Money Market Funds
Jan. 16, 2013
A money market fund is a type of mutual fund that has relatively low risks compared to other mutual funds and most other investments and historically has had lower returns. Money market funds invest in high quality, short-term debt securities and pay dividends that generally reflect short-term interest rates. Many investors use money market funds to store cash or as an alternative to investing in the stock market.
There are many kinds of money market funds, including ones that invest primarily in government securities, tax-exempt municipal securities, or corporate and bank debt securities. In addition, money market funds are often structured to cater to different types of investors. Some funds are intended for retail investors, while other funds that typically require high minimum investments are intended for institutional investors. The rules governing money market funds vary based on the type of money market fund.
Government and retail money market funds try to keep their net asset value (NAV) at a stable $1.00 per share using special pricing and valuation conventions. Institutional prime money market funds must allow their NAV to float based on the current market value of the securities in their portfolios.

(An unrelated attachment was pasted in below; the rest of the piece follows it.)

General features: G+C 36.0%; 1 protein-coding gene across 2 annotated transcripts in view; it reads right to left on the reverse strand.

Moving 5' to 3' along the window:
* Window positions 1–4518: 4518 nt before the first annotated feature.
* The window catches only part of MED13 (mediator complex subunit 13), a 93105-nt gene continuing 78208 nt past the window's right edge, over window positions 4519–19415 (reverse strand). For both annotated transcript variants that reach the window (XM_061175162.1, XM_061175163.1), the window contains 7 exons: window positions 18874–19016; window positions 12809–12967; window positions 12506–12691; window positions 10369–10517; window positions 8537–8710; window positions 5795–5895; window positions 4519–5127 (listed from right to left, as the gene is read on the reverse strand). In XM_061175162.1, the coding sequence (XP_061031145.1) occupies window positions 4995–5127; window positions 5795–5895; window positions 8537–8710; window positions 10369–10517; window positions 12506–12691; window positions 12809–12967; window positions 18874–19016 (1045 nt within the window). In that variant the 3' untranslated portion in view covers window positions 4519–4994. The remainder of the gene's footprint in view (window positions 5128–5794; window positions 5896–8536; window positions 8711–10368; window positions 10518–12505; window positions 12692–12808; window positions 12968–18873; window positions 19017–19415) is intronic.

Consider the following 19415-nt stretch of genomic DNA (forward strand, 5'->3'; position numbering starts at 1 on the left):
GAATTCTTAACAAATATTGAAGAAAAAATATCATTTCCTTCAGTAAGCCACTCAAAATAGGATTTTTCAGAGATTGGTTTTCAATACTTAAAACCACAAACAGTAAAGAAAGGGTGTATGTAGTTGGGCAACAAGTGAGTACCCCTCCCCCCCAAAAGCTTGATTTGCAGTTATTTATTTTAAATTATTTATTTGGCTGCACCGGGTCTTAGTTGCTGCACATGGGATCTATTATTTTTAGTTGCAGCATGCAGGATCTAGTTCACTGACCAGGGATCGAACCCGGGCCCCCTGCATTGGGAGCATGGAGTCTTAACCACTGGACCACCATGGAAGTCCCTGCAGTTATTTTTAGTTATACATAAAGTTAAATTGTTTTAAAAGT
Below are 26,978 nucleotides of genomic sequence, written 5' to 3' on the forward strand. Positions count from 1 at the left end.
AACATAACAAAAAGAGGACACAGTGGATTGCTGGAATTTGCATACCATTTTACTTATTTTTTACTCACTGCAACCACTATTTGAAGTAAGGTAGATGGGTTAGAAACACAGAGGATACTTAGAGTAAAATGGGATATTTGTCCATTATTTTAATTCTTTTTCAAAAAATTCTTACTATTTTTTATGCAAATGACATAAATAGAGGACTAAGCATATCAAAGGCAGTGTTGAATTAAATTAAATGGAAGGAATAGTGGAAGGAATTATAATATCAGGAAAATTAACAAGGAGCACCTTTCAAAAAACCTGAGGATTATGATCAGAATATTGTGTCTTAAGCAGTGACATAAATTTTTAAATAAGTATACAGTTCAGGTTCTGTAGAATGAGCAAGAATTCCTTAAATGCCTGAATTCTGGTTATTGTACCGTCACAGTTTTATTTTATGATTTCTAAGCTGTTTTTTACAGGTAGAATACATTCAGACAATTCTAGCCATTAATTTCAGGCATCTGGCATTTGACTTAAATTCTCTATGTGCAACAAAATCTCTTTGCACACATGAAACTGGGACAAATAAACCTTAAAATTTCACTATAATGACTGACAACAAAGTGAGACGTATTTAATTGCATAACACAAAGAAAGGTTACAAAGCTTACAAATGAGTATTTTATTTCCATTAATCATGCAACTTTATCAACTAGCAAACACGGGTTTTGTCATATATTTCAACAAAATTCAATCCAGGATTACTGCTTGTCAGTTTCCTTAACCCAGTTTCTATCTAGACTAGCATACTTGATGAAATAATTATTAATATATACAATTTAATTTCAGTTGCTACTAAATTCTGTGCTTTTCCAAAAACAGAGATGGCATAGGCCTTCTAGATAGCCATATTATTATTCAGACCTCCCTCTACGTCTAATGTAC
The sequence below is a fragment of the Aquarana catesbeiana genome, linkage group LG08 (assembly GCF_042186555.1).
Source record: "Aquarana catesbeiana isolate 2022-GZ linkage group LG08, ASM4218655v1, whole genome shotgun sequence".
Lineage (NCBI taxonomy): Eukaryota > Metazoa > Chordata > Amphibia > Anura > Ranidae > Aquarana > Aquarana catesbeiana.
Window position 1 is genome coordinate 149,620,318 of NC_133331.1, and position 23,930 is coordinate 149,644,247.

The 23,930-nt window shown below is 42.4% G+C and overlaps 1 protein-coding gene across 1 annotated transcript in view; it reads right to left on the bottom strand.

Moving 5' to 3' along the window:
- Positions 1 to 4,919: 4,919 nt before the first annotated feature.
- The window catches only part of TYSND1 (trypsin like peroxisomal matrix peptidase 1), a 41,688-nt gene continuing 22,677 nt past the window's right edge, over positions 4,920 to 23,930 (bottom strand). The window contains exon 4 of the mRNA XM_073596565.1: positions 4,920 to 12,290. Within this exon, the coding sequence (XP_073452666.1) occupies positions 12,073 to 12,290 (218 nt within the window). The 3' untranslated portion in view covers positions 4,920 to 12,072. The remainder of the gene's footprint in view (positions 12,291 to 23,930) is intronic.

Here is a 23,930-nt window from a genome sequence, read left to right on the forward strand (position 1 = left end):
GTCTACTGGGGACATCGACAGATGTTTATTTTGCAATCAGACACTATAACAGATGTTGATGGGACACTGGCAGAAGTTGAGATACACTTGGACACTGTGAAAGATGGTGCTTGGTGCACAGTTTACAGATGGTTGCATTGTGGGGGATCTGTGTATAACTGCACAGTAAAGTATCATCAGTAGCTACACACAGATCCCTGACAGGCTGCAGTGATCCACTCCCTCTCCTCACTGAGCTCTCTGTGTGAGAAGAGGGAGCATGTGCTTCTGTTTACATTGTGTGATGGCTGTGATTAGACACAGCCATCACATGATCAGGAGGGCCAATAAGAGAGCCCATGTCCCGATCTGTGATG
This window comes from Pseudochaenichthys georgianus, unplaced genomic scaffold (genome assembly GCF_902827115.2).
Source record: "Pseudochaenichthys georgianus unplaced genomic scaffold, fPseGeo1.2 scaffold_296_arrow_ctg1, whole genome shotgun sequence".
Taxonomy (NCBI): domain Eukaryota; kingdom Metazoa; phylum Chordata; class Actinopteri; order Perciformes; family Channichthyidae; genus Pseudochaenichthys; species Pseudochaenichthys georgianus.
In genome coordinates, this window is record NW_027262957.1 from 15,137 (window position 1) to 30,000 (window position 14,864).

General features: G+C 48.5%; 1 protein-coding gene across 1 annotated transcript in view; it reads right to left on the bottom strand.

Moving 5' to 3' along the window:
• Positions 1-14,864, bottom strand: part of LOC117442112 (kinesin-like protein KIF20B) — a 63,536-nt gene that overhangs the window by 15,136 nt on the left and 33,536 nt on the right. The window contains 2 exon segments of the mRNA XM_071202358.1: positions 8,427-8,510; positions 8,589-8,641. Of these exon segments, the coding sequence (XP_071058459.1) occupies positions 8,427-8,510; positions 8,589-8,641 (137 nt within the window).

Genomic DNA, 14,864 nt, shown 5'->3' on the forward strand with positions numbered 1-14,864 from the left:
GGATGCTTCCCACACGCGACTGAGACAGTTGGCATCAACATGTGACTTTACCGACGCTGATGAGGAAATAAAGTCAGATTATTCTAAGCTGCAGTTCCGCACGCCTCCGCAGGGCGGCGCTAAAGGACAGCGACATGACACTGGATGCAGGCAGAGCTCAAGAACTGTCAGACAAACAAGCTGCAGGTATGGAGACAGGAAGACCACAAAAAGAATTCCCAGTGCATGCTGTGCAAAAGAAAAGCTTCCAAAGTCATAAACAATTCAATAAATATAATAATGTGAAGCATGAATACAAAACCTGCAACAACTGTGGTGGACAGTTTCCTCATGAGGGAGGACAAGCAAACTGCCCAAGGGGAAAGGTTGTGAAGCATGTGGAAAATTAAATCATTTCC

Money market funds, like all mutual funds, are redeemable on demand. Registered open-end companies (the legal term for mutual funds) may not suspend the right of redemption and must pay redemption proceeds within seven days, except in certain emergencies or for such other periods as the Commission may by order permit for the protection of security holders of the company. In addition, in certain circumstances, non-government money market funds can charge fees on redemptions (liquidity fees) and can suspend redemptions temporarily (redemption gates). Government money market funds can voluntarily opt into using these tools when certain circumstances occur, if the ability to do so is disclosed in the fund prospectus. Finally, a money market fund can also permanently suspend redemptions in certain circumstances if a fund’s board of directors decides to liquidate the fund.
Before investing in a money market fund, you should carefully read all of the fund’s available information, including its prospectus (or summary prospectus, if the fund has one), and its most recent shareholder report.
Money market funds are regulated primarily under the Investment Company Act of 1940 and the rules adopted under that Act, particularly Rule 2a-7 under the Act. Unlike a “money market deposit account” at a bank, money market funds are not federally insured.